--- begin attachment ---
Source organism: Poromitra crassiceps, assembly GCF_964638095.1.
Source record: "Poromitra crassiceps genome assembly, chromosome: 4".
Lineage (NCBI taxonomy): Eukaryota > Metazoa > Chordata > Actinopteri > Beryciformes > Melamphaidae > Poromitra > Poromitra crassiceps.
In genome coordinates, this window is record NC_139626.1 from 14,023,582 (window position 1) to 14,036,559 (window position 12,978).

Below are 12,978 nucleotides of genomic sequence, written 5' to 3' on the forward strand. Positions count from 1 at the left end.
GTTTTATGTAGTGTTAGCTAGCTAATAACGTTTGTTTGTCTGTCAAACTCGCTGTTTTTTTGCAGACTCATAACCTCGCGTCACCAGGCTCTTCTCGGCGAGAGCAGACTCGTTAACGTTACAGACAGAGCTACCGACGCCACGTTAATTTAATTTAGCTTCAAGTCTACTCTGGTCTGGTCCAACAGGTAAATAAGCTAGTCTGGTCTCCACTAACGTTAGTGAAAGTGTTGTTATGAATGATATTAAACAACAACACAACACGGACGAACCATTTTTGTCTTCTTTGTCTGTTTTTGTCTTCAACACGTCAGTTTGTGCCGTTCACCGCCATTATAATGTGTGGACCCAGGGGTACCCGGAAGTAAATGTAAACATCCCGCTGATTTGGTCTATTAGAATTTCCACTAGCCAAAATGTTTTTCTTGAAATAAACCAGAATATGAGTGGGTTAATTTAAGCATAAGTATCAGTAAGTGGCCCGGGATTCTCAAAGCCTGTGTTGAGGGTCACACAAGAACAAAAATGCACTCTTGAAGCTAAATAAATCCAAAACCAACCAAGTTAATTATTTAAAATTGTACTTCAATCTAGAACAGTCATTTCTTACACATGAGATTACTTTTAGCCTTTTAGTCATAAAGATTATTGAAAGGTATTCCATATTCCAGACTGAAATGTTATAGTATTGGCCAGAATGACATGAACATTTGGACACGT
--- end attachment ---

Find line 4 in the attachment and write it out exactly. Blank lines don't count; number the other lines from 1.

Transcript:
In genome coordinates, this window is record NC_139626.1 from 14,023,582 (window position 1) to 14,036,559 (window position 12,978).